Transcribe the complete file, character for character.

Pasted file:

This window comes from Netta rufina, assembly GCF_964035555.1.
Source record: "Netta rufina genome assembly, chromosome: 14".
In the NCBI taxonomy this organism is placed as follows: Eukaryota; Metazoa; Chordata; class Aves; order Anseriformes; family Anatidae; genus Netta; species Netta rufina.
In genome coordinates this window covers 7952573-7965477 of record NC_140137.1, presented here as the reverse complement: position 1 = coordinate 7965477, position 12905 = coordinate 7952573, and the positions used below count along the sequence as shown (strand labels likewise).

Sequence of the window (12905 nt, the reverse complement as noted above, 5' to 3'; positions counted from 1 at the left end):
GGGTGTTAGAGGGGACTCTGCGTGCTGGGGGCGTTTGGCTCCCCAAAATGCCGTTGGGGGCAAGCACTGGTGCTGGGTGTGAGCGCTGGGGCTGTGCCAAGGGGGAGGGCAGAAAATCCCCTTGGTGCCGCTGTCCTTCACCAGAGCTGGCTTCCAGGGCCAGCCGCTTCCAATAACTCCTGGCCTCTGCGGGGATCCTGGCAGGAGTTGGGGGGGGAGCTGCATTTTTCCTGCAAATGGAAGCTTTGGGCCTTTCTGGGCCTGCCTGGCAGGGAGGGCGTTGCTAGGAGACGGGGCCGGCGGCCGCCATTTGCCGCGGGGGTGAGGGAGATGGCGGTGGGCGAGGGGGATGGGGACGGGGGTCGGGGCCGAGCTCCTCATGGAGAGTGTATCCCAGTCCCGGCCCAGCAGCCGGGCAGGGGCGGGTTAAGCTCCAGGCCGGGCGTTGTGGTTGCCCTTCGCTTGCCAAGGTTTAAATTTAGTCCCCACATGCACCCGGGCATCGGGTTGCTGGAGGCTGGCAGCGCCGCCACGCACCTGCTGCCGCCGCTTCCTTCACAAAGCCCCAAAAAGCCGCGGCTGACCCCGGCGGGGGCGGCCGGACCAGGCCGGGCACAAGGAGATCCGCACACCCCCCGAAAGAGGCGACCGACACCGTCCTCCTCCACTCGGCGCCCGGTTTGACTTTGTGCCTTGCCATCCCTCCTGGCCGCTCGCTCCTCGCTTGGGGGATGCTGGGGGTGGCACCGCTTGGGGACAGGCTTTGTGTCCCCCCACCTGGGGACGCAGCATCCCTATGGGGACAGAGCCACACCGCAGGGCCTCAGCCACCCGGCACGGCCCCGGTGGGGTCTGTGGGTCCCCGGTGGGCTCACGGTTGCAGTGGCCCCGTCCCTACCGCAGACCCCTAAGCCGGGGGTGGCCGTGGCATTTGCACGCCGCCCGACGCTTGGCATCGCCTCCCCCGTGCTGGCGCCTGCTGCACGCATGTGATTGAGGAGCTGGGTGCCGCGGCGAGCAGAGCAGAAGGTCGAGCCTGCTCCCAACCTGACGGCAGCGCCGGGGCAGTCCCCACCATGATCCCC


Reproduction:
This window comes from Netta rufina, assembly GCF_964035555.1.
Source record: "Netta rufina genome assembly, chromosome: 14".
In the NCBI taxonomy this organism is placed as follows: Eukaryota; Metazoa; Chordata; class Aves; order Anseriformes; family Anatidae; genus Netta; species Netta rufina.
In genome coordinates this window covers 7952573-7965477 of record NC_140137.1, presented here as the reverse complement: position 1 = coordinate 7965477, position 12905 = coordinate 7952573, and the positions used below count along the sequence as shown (strand labels likewise).

Sequence of the window (12905 nt, the reverse complement as noted above, 5' to 3'; positions counted from 1 at the left end):
GGGTGTTAGAGGGGACTCTGCGTGCTGGGGGCGTTTGGCTCCCCAAAATGCCGTTGGGGGCAAGCACTGGTGCTGGGTGTGAGCGCTGGGGCTGTGCCAAGGGGGAGGGCAGAAAATCCCCTTGGTGCCGCTGTCCTTCACCAGAGCTGGCTTCCAGGGCCAGCCGCTTCCAATAACTCCTGGCCTCTGCGGGGATCCTGGCAGGAGTTGGGGGGGGAGCTGCATTTTTCCTGCAAATGGAAGCTTTGGGCCTTTCTGGGCCTGCCTGGCAGGGAGGGCGTTGCTAGGAGACGGGGCCGGCGGCCGCCATTTGCCGCGGGGGTGAGGGAGATGGCGGTGGGCGAGGGGGATGGGGACGGGGGTCGGGGCCGAGCTCCTCATGGAGAGTGTATCCCAGTCCCGGCCCAGCAGCCGGGCAGGGGCGGGTTAAGCTCCAGGCCGGGCGTTGTGGTTGCCCTTCGCTTGCCAAGGTTTAAATTTAGTCCCCACATGCACCCGGGCATCGGGTTGCTGGAGGCTGGCAGCGCCGCCACGCACCTGCTGCCGCCGCTTCCTTCACAAAGCCCCAAAAAGCCGCGGCTGACCCCGGCGGGGGCGGCCGGACCAGGCCGGGCACAAGGAGATCCGCACACCCCCCGAAAGAGGCGACCGACACCGTCCTCCTCCACTCGGCGCCCGGTTTGACTTTGTGCCTTGCCATCCCTCCTGGCCGCTCGCTCCTCGCTTGGGGGATGCTGGGGGTGGCACCGCTTGGGGACAGGCTTTGTGTCCCCCCACCTGGGGACGCAGCATCCCTATGGGGACAGAGCCACACCGCAGGGCCTCAGCCACCCGGCACGGCCCCGGTGGGGTCTGTGGGTCCCCGGTGGGCTCACGGTTGCAGTGGCCCCGTCCCTACCGCAGACCCCTAAGCCGGGGGTGGCCGTGGCATTTGCACGCCGCCCGACGCTTGGCATCGCCTCCCCCGTGCTGGCGCCTGCTGCACGCATGTGATTGAGGAGCTGGGTGCCGCGGCGAGCAGAGCAGAAGGTCGAGCCTGCTCCCAACCTGACGGCAGCGCCGGGGCAGTCCCCACCATGATCCCC